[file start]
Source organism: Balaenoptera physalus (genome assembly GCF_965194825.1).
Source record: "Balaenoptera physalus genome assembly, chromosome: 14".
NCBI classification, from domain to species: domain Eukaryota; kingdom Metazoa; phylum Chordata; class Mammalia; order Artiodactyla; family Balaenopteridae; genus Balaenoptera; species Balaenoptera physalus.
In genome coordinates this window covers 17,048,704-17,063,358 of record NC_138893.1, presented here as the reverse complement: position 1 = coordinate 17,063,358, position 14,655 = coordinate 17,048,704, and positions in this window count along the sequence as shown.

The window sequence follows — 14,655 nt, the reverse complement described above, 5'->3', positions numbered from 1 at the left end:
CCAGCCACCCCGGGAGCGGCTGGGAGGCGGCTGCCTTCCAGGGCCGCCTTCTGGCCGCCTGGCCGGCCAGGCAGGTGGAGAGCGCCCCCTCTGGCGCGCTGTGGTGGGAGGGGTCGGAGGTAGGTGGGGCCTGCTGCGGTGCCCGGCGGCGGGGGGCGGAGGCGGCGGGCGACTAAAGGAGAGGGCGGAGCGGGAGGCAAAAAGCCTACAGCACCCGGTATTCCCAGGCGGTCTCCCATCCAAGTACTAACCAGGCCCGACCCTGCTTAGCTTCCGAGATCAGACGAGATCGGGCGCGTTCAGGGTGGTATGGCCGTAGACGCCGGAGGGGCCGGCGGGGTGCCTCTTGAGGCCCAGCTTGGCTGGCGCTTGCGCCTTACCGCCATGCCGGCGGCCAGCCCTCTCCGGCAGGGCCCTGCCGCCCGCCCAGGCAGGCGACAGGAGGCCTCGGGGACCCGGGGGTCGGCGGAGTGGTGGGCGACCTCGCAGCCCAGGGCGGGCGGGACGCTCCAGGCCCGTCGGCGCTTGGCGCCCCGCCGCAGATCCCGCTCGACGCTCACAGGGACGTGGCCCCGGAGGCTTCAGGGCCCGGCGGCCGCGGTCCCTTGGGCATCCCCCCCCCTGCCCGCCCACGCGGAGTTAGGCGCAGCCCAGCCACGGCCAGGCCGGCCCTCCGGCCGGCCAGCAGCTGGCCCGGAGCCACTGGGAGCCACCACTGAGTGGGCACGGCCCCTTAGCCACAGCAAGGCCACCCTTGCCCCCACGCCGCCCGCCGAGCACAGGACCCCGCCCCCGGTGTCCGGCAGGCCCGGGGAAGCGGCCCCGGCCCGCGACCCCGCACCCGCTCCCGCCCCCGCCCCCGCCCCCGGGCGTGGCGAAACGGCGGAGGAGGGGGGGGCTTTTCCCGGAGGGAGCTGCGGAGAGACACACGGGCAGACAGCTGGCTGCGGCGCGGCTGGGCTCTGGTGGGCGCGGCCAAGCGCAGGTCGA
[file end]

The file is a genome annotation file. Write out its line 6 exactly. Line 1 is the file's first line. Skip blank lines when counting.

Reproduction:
CCAGCCACCCCGGGAGCGGCTGGGAGGCGGCTGCCTTCCAGGGCCGCCTTCTGGCCGCCTGGCCGGCCAGGCAGGTGGAGAGCGCCCCCTCTGGCGCGCTGTGGTGGGAGGGGTCGGAGGTAGGTGGGGCCTGCTGCGGTGCCCGGCGGCGGGGGGCGGAGGCGGCGGGCGACTAAAGGAGAGGGCGGAGCGGGAGGCAAAAAGCCTACAGCACCCGGTATTCCCAGGCGGTCTCCCATCCAAGTACTAACCAGGCCCGACCCTGCTTAGCTTCCGAGATCAGACGAGATCGGGCGCGTTCAGGGTGGTATGGCCGTAGACGCCGGAGGGGCCGGCGGGGTGCCTCTTGAGGCCCAGCTTGGCTGGCGCTTGCGCCTTACCGCCATGCCGGCGGCCAGCCCTCTCCGGCAGGGCCCTGCCGCCCGCCCAGGCAGGCGACAGGAGGCCTCGGGGACCCGGGGGTCGGCGGAGTGGTGGGCGACCTCGCAGCCCAGGGCGGGCGGGACGCTCCAGGCCCGTCGGCGCTTGGCGCCCCGCCGCAGATCCCGCTCGACGCTCACAGGGACGTGGCCCCGGAGGCTTCAGGGCCCGGCGGCCGCGGTCCCTTGGGCATCCCCCCCCCTGCCCGCCCACGCGGAGTTAGGCGCAGCCCAGCCACGGCCAGGCCGGCCCTCCGGCCGGCCAGCAGCTGGCCCGGAGCCACTGGGAGCCACCACTGAGTGGGCACGGCCCCTTAGCCACAGCAAGGCCACCCTTGCCCCCACGCCGCCCGCCGAGCACAGGACCCCGCCCCCGGTGTCCGGCAGGCCCGGGGAAGCGGCCCCGGCCCGCGACCCCGCACCCGCTCCCGCCCCCGCCCCCGCCCCCGGGCGTGGCGAAACGGCGGAGGAGGGGGGGGCTTTTCCCGGAGGGAGCTGCGGAGAGACACACGGGCAGACAGCTGGCTGCGGCGCGGCTGGGCTCTGGTGGGCGCGGCCAAGCGCAGGTCGA